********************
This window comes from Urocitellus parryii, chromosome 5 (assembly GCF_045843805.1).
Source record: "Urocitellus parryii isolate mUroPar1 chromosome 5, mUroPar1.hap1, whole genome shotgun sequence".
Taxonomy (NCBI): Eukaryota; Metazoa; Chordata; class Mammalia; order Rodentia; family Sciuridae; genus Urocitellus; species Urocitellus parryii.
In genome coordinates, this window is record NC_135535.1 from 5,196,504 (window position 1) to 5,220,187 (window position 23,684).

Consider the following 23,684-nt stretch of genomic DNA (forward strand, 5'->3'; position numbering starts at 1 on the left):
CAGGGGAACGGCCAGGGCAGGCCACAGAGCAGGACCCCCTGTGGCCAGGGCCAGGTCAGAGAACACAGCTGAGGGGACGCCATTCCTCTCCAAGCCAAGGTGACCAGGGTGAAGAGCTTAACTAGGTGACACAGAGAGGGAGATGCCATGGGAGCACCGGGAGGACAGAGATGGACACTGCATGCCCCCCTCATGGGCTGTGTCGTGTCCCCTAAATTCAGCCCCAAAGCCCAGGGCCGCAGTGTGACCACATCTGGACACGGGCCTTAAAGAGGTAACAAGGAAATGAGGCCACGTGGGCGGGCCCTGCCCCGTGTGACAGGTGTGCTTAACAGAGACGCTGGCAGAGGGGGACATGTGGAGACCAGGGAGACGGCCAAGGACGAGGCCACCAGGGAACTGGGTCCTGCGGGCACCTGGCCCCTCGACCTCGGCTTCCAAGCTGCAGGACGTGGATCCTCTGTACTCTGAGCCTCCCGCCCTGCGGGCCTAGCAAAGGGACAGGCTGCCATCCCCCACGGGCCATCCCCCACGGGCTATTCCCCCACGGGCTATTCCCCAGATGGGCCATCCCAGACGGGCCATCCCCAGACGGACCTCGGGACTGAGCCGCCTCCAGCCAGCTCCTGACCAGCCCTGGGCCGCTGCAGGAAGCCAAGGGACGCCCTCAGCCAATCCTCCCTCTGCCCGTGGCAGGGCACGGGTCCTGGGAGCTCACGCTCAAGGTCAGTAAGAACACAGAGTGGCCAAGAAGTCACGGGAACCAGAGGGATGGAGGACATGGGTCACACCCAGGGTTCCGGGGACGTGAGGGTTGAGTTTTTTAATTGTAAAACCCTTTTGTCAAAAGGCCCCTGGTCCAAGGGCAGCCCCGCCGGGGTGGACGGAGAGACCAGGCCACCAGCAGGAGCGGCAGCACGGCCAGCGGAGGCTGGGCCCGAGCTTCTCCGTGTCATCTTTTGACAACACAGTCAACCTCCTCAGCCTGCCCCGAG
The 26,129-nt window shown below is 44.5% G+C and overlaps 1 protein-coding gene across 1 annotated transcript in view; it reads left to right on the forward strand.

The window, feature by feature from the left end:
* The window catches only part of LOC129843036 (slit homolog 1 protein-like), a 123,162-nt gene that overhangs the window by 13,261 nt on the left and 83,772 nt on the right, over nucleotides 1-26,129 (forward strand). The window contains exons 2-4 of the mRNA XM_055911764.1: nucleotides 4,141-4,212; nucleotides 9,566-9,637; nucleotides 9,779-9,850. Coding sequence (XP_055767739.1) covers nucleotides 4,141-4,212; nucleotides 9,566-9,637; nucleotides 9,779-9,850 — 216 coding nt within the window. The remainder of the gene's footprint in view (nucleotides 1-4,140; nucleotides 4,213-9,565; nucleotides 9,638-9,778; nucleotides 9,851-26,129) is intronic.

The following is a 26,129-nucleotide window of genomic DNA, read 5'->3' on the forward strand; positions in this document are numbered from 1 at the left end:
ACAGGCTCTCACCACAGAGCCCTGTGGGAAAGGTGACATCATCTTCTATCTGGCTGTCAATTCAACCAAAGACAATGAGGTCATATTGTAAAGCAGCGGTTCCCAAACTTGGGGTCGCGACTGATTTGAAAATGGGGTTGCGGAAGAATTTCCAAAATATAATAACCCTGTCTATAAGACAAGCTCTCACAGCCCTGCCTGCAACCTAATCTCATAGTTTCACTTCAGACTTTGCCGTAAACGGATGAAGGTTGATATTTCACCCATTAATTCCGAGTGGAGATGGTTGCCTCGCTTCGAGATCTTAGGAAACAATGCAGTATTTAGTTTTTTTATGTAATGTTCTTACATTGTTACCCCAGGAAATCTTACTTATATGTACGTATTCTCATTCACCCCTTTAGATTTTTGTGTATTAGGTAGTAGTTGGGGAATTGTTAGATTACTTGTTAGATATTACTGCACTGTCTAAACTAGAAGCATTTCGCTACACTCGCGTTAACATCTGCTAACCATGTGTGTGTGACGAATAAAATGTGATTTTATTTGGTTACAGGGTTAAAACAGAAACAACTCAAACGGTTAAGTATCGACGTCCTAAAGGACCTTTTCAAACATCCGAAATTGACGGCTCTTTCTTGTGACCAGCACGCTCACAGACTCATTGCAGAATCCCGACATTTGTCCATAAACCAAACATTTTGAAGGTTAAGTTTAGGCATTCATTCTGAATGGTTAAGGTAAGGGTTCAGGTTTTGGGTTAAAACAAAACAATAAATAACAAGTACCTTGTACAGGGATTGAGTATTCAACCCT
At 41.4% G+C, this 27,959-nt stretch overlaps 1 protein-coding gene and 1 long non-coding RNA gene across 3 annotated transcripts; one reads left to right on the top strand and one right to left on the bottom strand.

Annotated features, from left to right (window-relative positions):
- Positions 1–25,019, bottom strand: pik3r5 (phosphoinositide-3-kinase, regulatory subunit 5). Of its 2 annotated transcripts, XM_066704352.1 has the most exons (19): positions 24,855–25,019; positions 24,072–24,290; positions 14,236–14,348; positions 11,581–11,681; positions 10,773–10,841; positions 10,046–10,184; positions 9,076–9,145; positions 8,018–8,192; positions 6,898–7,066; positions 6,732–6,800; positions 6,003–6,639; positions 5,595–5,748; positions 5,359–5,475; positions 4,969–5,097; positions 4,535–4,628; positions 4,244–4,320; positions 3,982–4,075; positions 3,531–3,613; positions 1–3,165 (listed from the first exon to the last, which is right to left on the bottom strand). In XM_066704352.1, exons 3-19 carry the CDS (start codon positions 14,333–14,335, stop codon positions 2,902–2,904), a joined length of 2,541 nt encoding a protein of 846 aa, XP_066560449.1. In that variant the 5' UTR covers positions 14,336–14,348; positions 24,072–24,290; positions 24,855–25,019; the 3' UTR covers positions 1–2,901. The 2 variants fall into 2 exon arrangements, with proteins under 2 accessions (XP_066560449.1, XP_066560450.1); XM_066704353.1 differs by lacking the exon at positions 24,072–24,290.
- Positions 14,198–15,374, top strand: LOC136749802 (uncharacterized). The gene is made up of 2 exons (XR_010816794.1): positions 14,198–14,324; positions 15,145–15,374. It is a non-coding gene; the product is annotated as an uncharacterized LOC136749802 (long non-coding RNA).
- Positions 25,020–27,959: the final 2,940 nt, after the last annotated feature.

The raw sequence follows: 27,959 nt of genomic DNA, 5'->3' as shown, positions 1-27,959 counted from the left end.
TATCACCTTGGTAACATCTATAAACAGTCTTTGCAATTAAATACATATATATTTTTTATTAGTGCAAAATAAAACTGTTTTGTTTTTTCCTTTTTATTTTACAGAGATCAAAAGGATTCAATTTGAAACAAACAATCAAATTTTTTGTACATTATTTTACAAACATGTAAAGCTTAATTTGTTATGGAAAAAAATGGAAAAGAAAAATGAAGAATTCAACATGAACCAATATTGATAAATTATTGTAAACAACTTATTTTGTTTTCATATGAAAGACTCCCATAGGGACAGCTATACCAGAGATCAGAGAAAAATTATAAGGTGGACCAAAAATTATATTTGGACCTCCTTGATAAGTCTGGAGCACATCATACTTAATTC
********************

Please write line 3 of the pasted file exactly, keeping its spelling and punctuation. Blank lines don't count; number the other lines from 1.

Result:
Taxonomy (NCBI): Eukaryota; Metazoa; Chordata; class Mammalia; order Rodentia; family Sciuridae; genus Urocitellus; species Urocitellus parryii.